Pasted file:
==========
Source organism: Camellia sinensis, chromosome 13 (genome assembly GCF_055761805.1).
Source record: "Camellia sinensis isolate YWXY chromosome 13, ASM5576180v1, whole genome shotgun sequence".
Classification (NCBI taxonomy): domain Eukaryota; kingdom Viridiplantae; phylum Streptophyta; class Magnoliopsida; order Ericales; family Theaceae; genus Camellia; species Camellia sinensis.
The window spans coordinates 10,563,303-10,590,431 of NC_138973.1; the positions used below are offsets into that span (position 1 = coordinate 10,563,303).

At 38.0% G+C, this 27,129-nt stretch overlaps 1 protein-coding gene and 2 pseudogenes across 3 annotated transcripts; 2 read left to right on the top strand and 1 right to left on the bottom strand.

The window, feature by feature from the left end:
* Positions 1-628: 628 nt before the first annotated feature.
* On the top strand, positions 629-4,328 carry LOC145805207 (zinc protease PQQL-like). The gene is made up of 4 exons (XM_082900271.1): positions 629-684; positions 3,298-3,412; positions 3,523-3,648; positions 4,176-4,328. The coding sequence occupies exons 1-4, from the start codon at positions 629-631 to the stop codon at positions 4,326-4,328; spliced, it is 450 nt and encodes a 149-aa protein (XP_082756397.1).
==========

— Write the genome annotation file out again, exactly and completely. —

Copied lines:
Source organism: Camellia sinensis, chromosome 13 (genome assembly GCF_055761805.1).
Source record: "Camellia sinensis isolate YWXY chromosome 13, ASM5576180v1, whole genome shotgun sequence".
Classification (NCBI taxonomy): domain Eukaryota; kingdom Viridiplantae; phylum Streptophyta; class Magnoliopsida; order Ericales; family Theaceae; genus Camellia; species Camellia sinensis.
The window spans coordinates 10,563,303-10,590,431 of NC_138973.1; the positions used below are offsets into that span (position 1 = coordinate 10,563,303).

At 38.0% G+C, this 27,129-nt stretch overlaps 1 protein-coding gene and 2 pseudogenes across 3 annotated transcripts; 2 read left to right on the top strand and 1 right to left on the bottom strand.

The window, feature by feature from the left end:
* Positions 1-628: 628 nt before the first annotated feature.
* On the top strand, positions 629-4,328 carry LOC145805207 (zinc protease PQQL-like). The gene is made up of 4 exons (XM_082900271.1): positions 629-684; positions 3,298-3,412; positions 3,523-3,648; positions 4,176-4,328. The coding sequence occupies exons 1-4, from the start codon at positions 629-631 to the stop codon at positions 4,326-4,328; spliced, it is 450 nt and encodes a 149-aa protein (XP_082756397.1).